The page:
In the simple linear regression analysis using the Enter method, the Character Strengths were considered as dependent variables and the five Personality traits were considered as independent variables. The results were analyzed based on predictive power. Since all character strengths were predicted by personality traits, although some at lower levels, only prediction values that explained at least 30% of the variation, i.e., 10 character strengths, were considered for discussion. They were organized in two blocks (more significant strengths and less significant strengths) to facilitate presentation. Table 1 shows the character strengths predicted by the trait and the percentage of variation explained, i.e., the adjusted coefficients of determination (R2) between 40% and 44%.

With regard to the personality traits as predictors of Vitality, the adjusted coefficient of determination (R2) value was 0.446 explaining 44% of the variation [(F (3.209) = 56.144, p = 0.001)]. It can be seen from Table 1 that the traits that with the greatest predictive power were Extraversion, Agreeableness, and Neuroticism; a negative correlation was found for Neuroticism. As for Gratitude, the adjusted coefficient of determination (R2) was 0.411, which explained 41% of the predictive power of the traits [(F (3,212) = 49,218, p = 0.001)]. The traits Agreeableness, Extraversion, and Openness to experiences proved to be statistically significant predictors. However, there was negative correlation between the strength Gratitude with the trait Openness to experience.

Table 1 Linear regression coefficients for the character strengths predicted by personality traits explaining 40% – 44% of variation 

Character Strengths Personality Traits Unstandardized coefficients Standardized coefficients t p
B SD Beta
Variable 2.470 1.485 1.663 0.098
Vitality Extraversion 1.407 0.152 0.481 9.273 0.001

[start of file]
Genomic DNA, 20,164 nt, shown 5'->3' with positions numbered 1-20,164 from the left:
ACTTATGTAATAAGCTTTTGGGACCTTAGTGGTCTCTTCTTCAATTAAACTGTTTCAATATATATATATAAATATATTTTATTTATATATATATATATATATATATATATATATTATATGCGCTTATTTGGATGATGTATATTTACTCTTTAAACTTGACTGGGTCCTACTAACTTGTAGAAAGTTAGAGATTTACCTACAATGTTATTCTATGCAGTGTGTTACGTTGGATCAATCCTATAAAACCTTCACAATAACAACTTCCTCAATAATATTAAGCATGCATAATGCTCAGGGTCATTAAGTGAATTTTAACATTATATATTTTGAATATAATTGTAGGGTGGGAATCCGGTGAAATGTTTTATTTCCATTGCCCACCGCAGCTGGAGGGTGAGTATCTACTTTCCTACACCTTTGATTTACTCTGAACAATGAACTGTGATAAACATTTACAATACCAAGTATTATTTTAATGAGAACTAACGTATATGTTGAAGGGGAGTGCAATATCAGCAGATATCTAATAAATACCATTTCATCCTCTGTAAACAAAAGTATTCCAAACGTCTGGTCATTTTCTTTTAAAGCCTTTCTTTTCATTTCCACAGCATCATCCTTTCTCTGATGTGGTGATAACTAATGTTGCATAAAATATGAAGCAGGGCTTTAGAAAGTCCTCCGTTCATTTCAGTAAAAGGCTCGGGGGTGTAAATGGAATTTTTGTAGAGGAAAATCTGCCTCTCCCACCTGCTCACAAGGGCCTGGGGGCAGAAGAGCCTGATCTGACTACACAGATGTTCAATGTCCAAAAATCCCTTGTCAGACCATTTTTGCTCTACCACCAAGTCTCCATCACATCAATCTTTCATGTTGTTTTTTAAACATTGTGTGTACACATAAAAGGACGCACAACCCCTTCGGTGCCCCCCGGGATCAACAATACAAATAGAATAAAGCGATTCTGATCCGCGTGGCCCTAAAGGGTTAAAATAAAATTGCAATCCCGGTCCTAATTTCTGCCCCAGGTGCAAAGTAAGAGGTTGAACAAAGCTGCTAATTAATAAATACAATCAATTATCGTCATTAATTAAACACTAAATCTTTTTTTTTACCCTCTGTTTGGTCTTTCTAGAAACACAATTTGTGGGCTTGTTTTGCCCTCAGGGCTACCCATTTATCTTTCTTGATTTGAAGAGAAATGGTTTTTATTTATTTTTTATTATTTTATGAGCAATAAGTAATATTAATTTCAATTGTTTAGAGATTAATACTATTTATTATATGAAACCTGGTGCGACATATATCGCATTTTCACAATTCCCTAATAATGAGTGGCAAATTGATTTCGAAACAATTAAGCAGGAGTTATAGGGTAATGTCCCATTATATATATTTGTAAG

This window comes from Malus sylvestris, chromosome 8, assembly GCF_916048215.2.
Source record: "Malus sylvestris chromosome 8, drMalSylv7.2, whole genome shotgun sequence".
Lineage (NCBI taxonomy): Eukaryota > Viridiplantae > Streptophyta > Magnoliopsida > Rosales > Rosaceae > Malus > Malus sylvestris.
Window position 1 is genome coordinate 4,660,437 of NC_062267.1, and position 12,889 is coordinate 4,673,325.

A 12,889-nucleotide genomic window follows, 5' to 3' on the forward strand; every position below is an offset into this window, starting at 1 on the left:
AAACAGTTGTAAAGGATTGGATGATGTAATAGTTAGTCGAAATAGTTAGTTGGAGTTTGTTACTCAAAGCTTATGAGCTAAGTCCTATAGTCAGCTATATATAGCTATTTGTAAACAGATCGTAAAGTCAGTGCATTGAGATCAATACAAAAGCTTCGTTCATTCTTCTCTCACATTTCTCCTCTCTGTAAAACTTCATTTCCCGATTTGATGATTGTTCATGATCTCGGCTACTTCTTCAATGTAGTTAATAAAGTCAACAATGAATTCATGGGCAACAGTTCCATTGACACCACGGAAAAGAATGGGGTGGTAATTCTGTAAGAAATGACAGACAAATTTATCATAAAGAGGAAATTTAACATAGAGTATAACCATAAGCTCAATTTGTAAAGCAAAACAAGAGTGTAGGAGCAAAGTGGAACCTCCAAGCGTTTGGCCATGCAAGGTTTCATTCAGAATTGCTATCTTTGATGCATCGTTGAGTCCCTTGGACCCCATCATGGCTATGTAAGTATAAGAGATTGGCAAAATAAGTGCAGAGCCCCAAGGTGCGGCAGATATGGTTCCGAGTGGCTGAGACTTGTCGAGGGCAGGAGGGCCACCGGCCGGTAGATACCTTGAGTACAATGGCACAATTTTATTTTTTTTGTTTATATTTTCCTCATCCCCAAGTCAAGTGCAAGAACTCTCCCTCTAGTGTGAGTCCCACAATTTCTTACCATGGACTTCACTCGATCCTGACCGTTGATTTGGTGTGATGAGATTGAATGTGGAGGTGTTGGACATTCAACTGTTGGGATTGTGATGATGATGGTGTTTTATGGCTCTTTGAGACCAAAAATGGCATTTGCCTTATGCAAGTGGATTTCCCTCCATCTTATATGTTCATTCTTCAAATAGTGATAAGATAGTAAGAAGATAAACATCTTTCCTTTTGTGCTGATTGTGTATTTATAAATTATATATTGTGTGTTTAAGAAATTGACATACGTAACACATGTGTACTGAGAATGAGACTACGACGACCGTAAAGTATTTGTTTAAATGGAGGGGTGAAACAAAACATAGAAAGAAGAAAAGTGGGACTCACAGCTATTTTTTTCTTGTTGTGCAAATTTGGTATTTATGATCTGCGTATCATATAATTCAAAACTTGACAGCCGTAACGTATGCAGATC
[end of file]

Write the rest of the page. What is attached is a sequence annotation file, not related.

Neuroticism -0.920 0.151 -0.331 -6.111 0.001
Agreeableness 0.630 0.211 0.160 2.987 0.003
Variable -2.300 1.559 -1.475 0.142
Gratitude Agreeableness 1.974 0.215 0.495 9.189 0.001
Extraversion 1.085 0.166 0.366 6.532 0.001
Openness -0.569 0.221 -0.146 -2.575 0.011
Variable 1.429 1.223 1.168 0.244
Persistence Extraversion 0.938 0.118 0.435 7.945 0.001
Conscientiousness 0.612 0.128 0.272 4.775 0.001
Neuroticism -0.260 0.118 -0.127 -2.213 0.028
Agreeableness 0.322 0.161 0.113 2.001 0.047

Table 1 also shows that the adjusted coefficient of determination (R2) of personality traits as predictors of Persistence was 0.039, explaining 40% of the variation [(F (4.210) = 33.975, p = 0.001)]. All traits were predictors of this character strength, except for Openness to experiences; a negative R2 value was found for Neuroticism. Table 2 shows regression values that indicate variations between 30% and 37% for the Character Strength predicted by the Personality traits.

Table 2 Linear regression coefficients for the character strengths predicted by personality traits explaining 30–37% of variation 

Character Strengths Personality Traits Unstandardized coefficients Standardized coefficients t p
B SD Beta
Variable -3.963 2.161 -1.833 0.068
Spirituality Agreeableness 2.053 0.270 0.445 7.612 0.001
Extraversion 1.338 0.203 0.389 6.586 0.001
Openness -1.016 0.268 -0.226 -3.795 0.001
Neuroticism 0.443 0.190 0.136 2.338 0.020
Variable -2.668 1.109 -2.406 0.017
Kindness Agreeableness 1.793 0.190 0.525 9.458 0.001
Extraversion 0.668 0.141 0.263 4.745 0.001
Variable -1.052 1.139 -0.924 0.356
Humor Extraversion 1.487 0.144 0.567 10.329 0.001
Agreeableness 0.624 0.195 0.176 3.207 0.002
Variable -2.661 1.303 -2.042 0.042
Social Inteligence Extraversion 1.311 0.157 0.483 8.370 0.001
Agreeableness 0.608 0.214 0.166 2.834 0.005
Conscientiousness 0.406 0.196 0.142 2.402 0.017
Variable -3.890 1.293 -3.008 0.003
Citizenship Conscientiousness 0.924 0.167 0.328 5.531 0.001
Extraversion 0.720 0.155 0.269 4.637 0.001
Agreeableness 0.864 0.211 0.240 4.094 0.001